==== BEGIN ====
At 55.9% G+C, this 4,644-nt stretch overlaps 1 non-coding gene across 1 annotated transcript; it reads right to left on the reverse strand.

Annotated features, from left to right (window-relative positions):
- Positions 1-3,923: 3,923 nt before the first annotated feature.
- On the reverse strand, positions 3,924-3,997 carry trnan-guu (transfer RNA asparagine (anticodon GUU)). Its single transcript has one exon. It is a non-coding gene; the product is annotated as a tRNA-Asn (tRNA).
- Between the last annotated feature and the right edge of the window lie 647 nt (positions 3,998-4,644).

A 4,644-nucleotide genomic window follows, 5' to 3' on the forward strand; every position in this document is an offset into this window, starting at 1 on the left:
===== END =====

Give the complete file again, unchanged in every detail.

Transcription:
At 55.9% G+C, this 4,644-nt stretch overlaps 1 non-coding gene across 1 annotated transcript; it reads right to left on the reverse strand.

Annotated features, from left to right (window-relative positions):
- Positions 1-3,923: 3,923 nt before the first annotated feature.
- On the reverse strand, positions 3,924-3,997 carry trnan-guu (transfer RNA asparagine (anticodon GUU)). Its single transcript has one exon. It is a non-coding gene; the product is annotated as a tRNA-Asn (tRNA).
- Between the last annotated feature and the right edge of the window lie 647 nt (positions 3,998-4,644).

A 4,644-nucleotide genomic window follows, 5' to 3' on the forward strand; every position in this document is an offset into this window, starting at 1 on the left: